This is why meta game has been recently making its way to casual games. As a result, we’ve started to see a lot of collectible mechanics, light character, item and building development aspects in games and genres traditionally viewed as “core only”.
Coin Master, Candy Crush Friends Saga, and Panda Pop have ramped up their monetization with light meta elements
Out of the various meta possibilities, the collection meta and related mechanics is the current megatrend. Match3, Slots, Dice, Hidden object, Word games – well, practically all casual games are implementing collection albums at a growing pace. The amount of collection mechanics used in mobile games has grown over 70% overall, and even more in some subgenres.
The reason for this “collection boom” is simple – it works:
One of the greatest things of adding meta monetization elements to your game is that it doesn’t have to affect the core game at all. For instance, it’s possible to introduce almost any kind of collectible system to your slots game without breaking its core game balance! This is something you might want to consider when working with your next casual game concept or creating a road map for feature updates post-launch.
Sticking to the core – avoiding pitfalls
Even with meta monetization rising its head among casual games, the primary focus of monetization is still the core game. And as discussed earlier, you can pretty much find all core game monetization tricks from one of these three baskets:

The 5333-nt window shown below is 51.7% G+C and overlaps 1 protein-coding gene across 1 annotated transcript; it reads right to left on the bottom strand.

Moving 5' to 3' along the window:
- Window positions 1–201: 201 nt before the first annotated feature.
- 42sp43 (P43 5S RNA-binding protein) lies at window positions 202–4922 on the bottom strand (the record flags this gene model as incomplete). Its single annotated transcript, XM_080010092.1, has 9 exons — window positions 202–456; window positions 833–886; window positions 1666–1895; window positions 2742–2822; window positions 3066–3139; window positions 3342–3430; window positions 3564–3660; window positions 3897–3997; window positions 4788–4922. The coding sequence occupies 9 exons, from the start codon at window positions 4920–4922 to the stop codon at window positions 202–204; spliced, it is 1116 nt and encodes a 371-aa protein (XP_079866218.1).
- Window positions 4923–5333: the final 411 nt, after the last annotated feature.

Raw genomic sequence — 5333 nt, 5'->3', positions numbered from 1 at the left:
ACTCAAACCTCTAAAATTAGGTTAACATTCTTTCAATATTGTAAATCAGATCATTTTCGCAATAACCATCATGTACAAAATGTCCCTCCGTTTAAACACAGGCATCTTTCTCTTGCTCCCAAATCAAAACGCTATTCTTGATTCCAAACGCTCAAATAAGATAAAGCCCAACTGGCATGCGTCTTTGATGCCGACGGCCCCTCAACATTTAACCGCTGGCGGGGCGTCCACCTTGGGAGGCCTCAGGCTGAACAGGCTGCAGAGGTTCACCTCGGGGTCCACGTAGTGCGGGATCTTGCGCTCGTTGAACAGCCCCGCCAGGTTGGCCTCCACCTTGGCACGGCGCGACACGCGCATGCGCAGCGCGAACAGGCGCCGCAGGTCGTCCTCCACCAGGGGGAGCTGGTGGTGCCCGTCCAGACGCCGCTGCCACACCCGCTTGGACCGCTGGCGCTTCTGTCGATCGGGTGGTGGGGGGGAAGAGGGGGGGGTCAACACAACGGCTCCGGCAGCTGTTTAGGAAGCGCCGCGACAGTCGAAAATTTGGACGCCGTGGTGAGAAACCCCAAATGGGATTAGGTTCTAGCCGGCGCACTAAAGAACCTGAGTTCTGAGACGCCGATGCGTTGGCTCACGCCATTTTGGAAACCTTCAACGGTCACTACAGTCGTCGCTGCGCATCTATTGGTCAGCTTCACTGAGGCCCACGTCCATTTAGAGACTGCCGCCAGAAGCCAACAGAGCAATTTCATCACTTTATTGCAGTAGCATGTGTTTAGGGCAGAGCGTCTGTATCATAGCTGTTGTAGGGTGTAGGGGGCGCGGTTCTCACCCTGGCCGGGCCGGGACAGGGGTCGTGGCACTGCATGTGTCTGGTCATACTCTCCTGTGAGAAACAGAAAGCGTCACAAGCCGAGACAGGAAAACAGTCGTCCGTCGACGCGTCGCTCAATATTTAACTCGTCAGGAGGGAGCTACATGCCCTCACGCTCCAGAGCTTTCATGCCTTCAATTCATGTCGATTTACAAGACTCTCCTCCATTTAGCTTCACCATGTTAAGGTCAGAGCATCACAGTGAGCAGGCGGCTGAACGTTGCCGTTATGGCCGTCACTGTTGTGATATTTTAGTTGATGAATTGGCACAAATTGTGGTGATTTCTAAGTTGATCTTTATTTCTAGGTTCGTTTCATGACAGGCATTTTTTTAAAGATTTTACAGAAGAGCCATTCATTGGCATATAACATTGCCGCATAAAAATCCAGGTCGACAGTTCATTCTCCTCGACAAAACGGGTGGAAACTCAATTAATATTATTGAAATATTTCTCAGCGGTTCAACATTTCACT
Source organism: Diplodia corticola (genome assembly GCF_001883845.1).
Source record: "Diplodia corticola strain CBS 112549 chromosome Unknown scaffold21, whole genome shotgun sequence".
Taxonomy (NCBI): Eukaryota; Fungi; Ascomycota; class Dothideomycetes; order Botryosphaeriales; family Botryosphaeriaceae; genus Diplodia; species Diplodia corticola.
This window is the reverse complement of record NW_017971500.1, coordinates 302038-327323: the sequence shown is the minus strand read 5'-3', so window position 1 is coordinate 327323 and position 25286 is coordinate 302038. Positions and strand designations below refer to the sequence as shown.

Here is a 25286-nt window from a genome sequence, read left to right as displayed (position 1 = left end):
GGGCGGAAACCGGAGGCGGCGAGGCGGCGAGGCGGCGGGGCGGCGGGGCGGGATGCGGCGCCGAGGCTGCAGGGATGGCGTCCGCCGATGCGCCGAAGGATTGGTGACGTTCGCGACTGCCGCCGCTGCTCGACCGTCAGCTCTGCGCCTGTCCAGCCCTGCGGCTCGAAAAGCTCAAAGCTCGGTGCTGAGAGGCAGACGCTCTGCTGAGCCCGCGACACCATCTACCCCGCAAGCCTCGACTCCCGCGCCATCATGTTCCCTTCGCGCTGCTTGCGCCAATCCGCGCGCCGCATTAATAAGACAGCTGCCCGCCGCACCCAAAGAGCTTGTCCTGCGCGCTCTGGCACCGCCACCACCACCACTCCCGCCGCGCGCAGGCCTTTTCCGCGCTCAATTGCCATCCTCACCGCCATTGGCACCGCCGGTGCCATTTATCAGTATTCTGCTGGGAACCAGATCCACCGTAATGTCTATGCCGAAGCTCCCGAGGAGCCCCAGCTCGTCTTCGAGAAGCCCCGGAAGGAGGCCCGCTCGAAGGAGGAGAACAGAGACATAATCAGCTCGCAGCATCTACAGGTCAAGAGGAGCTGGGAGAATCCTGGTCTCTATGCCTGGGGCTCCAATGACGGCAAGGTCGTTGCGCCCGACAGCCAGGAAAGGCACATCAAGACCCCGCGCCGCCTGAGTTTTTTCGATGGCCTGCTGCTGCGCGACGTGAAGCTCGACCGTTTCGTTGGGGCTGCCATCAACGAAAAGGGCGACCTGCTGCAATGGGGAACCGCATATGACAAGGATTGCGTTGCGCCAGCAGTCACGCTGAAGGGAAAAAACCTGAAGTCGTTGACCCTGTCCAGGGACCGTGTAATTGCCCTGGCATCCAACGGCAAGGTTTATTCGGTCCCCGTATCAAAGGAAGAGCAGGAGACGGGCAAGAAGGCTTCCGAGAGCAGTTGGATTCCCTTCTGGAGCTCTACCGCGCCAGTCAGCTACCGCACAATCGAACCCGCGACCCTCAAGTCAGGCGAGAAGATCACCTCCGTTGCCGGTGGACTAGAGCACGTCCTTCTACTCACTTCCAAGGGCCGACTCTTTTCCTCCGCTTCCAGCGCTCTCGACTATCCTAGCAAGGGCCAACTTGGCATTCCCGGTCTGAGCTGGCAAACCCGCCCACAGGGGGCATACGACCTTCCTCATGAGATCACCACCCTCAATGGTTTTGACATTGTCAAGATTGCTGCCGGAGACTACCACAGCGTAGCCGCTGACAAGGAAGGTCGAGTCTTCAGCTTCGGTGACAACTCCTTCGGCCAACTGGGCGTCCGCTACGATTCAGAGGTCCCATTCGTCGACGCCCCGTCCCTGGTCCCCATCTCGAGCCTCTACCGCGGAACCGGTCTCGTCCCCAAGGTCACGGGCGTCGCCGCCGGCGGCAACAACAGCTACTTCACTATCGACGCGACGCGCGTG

3. Energy / Lives
Each of these elements has its own strengths and challenges. For example, Boosters are great in allowing players to get through hard levels and freebies can be used to get players hooked/dependant on their powers. On the other hand, some players might feel that relying on boosters is “cheating” and are reluctant to purchase or use them all together. Others might hoard boosters to use them in “really tough spots”, which then may never come, as there’s always a “tougher spot” on the horizon.
Continues have similar strengths and challenges as boosters, but monetizing through energy and lives is a different game indeed because it often clashes with other monetization mechanics (both core and meta related). This is because energy and lives are all about restricting players’ session length and the time they actually play the game. In other words, a conflict arises when you monetize by restricting play times (i.e. use of energy & lives) but at the same time try to monetize the playing itself (i.e. use of boosters / continues).